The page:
The 2012 Scion iQ is one of the smallest cars you can buy in America today. It’s 20-inches shorter than a Fiat 500 yet, amazingly, it’s still 14 inches longer than a Smartfortwo. It’s a city car, first and foremost, and no matter how you approach the iQ, it’s surprising in many ways. Here are 5 surprising facts about the Scion iQ.
Fact #1: 2 + 1 Seating
Given the tiny size, the iQ looks like a two-seater. But the car actually features what Scion calls “2+1 seating.” That means that while there are actually four seats and four seat belts, there’s really only space for the driver and front passenger, plus a single passenger behind the front passenger. Okay, if you’re really, really, teensy-weensy, you can squeeze a fourth passenger behind the driver. But I don’t recommend it. Even kids under the age of five will feel cramped back there.
The iQ is a tiny car. If you have more than a few friends and enjoy traveling in a group, any compact sedan will offer more commodious accommodations.
Fact #2: 4-Star Crash Test Rating and 11 Airbags
To many readers, the four-star (out of five) crash test rating by the National Highway Transportation Safety Administration has to come as a surprise. This tiny car looks so small you might be afraid to drive it on the freeway. But fear not; the iQ will actually protect you quite well in a collision. Credit the 11 airbags, including exclusive rear air bags that are mounted just inside the rear window. Don’t get me wrong, here. Tangle with a Suburban or F-250 and you’ll feel it.
Watch a Scion iQ Crash Test Video
Fact #3: Mediocre Fuel Efficiency
The most surprising fact about the Scion iQ is that it returns completely mediocre fuel economy. Check these numbers: the iQ is expected to return 36 mpg in the city and 37 on the highway for a combined average of 37 mpg.
Thirty-seven mpg. Are you kidding me?
The standard Prius Liftback averages 50 mpg in combined driving. And the smaller Prius c (yet wildly spacious compared to the iQ) also averages 50 mpg. I’ve personally achieved 56 mpg driving the Prius c in the same conditions as the iQ.
One would assume that a car this small would average 40, 50 or even 60 miles per gallon. One would be wrong. Dead wrong.
During the past week I drove just over 200 miles, drained the tank in the process, and averaged a measly 34 mpg. That’s just not acceptable in a car this small. The Hyundai Elantra, Dodge Dart and 2013 Nissan Sentra all get between 39 and 41 mpg on the highway. Plus, you can still fit you your passenger and two or three other friends in the car. For most buyers, that’s the better and more convenient choice.
Fact #4: Delightfully Tight Turning Radius
The Scion iQ has a delightfully tight turning radius. Since the iQ is built for the city, this is where the car shines brightest. Watch the video below for an example of making a three-point turn in a small driveway. Parallel parking in the iQ is actually fun. Seriously. Since you can fit two Scion iQs in one standard city parking space (not legally, of course), it’s nearly impossible to screw up a parallel parking job.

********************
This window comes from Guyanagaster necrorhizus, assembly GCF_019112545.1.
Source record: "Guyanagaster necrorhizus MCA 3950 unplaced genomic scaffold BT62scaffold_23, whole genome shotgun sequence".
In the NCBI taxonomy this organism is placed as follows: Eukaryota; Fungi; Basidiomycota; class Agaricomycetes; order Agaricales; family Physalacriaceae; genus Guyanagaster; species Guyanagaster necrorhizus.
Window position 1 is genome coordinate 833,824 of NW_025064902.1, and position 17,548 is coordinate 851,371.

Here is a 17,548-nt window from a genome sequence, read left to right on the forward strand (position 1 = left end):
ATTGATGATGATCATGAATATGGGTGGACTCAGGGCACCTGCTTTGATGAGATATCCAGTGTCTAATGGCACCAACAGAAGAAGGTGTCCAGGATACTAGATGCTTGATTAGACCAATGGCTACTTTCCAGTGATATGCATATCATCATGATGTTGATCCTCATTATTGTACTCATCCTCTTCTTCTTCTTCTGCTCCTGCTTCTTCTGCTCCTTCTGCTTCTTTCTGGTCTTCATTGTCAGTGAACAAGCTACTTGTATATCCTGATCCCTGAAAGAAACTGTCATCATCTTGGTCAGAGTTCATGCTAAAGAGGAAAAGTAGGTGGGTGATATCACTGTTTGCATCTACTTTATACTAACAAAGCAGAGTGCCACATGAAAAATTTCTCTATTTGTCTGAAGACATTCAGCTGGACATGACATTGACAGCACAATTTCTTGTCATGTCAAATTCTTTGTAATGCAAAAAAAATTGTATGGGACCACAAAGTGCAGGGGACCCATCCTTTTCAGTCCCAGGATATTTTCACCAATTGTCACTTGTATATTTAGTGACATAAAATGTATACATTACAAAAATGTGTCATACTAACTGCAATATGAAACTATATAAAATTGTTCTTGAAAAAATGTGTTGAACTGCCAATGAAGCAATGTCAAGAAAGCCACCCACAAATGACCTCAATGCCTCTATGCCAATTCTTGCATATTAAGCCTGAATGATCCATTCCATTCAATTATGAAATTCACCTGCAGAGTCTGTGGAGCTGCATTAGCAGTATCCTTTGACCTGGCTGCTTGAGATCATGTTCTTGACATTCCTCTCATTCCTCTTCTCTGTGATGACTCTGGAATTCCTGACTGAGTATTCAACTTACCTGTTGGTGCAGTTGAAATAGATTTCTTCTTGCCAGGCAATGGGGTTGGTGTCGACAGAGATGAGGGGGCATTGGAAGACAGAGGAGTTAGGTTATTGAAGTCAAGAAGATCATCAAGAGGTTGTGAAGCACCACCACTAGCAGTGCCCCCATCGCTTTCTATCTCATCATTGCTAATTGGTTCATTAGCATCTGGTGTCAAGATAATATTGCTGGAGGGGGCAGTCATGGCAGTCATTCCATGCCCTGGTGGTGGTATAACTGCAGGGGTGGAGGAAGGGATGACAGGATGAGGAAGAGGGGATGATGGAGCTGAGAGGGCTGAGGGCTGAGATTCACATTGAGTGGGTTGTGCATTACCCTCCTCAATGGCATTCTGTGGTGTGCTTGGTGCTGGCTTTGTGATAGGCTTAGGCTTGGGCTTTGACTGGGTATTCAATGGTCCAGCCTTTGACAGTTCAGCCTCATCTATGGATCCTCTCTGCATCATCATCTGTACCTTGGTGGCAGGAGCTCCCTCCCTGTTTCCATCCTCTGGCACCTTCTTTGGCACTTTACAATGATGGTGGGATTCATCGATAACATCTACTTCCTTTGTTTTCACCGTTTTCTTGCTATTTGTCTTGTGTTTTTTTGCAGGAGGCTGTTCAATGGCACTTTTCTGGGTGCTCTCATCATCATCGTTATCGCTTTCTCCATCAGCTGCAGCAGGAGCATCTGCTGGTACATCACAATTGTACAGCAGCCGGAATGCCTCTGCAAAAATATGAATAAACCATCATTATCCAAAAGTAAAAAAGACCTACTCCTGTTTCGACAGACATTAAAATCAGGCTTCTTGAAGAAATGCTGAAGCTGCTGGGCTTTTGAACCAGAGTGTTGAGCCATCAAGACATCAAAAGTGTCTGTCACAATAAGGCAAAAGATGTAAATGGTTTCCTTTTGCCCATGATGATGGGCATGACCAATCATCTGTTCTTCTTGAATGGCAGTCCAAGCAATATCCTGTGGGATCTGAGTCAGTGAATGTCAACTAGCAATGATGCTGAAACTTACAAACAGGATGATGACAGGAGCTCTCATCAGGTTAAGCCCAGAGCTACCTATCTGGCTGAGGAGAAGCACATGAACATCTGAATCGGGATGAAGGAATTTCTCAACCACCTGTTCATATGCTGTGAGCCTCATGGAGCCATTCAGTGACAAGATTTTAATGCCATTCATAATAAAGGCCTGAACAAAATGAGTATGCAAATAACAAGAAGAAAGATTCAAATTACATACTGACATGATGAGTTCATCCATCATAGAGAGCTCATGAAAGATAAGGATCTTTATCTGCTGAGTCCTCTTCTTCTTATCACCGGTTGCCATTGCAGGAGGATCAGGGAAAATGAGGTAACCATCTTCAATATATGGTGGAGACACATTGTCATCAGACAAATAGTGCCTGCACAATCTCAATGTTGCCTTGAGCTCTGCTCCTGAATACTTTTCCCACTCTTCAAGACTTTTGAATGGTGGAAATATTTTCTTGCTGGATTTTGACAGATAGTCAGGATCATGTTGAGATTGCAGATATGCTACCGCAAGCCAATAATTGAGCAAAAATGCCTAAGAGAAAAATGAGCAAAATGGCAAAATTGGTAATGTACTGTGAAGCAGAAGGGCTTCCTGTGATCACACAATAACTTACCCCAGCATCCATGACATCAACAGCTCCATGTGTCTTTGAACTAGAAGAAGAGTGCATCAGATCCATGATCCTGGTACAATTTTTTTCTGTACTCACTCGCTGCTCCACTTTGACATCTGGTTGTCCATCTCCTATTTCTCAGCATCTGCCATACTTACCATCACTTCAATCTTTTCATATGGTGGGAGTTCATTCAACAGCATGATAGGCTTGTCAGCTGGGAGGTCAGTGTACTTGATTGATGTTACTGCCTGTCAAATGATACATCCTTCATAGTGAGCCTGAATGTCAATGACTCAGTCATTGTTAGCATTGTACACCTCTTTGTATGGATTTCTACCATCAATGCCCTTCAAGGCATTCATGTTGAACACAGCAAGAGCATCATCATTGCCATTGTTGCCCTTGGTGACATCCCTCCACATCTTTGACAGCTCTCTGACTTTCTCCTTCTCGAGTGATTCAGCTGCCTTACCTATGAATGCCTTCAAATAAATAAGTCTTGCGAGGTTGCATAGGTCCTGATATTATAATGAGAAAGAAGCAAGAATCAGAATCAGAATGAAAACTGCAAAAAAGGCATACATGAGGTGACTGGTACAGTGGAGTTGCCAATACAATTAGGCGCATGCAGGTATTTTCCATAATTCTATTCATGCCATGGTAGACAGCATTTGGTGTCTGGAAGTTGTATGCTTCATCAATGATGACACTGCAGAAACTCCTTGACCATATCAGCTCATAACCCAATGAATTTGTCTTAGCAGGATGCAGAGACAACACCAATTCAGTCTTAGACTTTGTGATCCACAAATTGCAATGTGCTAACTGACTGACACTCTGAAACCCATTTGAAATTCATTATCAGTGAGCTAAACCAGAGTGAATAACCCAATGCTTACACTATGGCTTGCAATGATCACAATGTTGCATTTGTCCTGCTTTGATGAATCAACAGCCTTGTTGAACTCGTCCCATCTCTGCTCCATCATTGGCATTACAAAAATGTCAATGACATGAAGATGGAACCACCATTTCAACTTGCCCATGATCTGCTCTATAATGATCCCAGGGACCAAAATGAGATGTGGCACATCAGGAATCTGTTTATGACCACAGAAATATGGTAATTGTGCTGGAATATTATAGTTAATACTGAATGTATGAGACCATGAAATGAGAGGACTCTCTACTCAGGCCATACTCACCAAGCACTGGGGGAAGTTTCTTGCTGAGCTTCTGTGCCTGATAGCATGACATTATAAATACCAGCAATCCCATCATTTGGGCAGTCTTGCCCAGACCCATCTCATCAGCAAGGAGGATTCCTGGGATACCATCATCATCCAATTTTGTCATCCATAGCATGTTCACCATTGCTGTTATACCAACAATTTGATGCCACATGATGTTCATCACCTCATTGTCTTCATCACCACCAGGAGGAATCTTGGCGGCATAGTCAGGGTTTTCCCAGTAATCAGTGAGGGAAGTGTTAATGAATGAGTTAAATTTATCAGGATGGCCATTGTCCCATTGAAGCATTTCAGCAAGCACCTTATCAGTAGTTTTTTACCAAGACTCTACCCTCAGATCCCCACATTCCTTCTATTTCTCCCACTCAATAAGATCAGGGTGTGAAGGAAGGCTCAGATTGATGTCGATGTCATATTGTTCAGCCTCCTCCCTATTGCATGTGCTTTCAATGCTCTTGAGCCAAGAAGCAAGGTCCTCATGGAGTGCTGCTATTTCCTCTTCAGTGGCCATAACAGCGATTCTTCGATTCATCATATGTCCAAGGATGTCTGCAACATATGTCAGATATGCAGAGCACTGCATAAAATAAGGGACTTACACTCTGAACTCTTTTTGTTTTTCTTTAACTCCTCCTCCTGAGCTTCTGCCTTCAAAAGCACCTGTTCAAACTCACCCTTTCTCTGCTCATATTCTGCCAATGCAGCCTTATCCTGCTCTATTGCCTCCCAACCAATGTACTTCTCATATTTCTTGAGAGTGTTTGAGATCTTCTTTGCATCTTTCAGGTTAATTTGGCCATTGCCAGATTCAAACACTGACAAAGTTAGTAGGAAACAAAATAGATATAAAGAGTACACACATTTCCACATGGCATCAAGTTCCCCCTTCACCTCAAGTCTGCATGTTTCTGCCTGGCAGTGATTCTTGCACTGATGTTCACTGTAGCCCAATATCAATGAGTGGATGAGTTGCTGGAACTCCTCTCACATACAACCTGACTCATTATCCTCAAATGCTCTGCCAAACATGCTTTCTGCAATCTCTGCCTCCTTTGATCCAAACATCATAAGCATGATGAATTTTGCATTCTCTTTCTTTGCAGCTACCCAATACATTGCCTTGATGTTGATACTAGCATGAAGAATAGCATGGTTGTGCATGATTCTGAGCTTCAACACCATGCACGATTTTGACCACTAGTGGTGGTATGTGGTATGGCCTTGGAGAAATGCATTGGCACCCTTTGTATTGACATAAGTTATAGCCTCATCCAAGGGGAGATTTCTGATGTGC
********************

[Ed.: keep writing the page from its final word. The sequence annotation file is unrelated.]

Watch the TFL Car 2012 Scion iQ Review
Fact #5: The iQ is Surprisingly Easy to Live With
This is probably the biggest surprise of all—the iQ is easy to drive on a daily basis. Sure it only has 94 horsepower. Sure it has a continuously variable transmission that screams and howls when you push it to its limits, which is about anything above 70 miles per hour. But it’s actually easy to drive and mildly fun to pilot a a car this small around town. I was frankly surprised I never felt nervous even on the highway, though I stayed well away from big cars. I also avoided two-lane highways just to reduce any possible fear factor.
Most American drivers commute to and from work by themselves. In a commuting setting, the iQ feels like just about any other car. It gets you from here to there and when it comes time to park, it fits just about anywhere. While you can comfortably drive the iQ on the freeway at prevailing speeds, it’s always at its best on tight city streets.
On the TFLcar.com recommendation scale of:
– Buy it
– Lease it
– Rent it or
– Forget it
I say forget it—unless you live in the city where parking space is at such a premium that you absolutely have to own one of the smallest cars you can buy in America.
The Scion iQ makes little sense for most drivers. It’s fun to drive in a limited way. It is delightfully maneuverable in tight settings. But the fuel economy and the lack of passenger space just doesn’t make this a viable car for many people outside of Manhattan, Boston or San Francisco. If you live in one of America’s biggest cities, take a look. Otherwise, look at the Scion’s corporate cousins the Toyota Prius c or Toyota Prius hatchback/sedan instead.
2012 Scion iQ Photos Copyright 2012 Waterdog Media, Inc.
As tested: $19,355
Michael Waterman’s first car was a 1978 Ford Fiesta. Not particularly prestigious, but awfully fuel-efficient. He’s still a fan of efficient, practical vehicles, especially those that can hold their own in Utah’s Wasatch Mountains where Michael lives and writes about cars. He’s the former Executive Editor of Vehix.com and also writes about cars at SpeedyDaddy.com. When he’s not covering cars, he writes about music at toponehitwonders.com.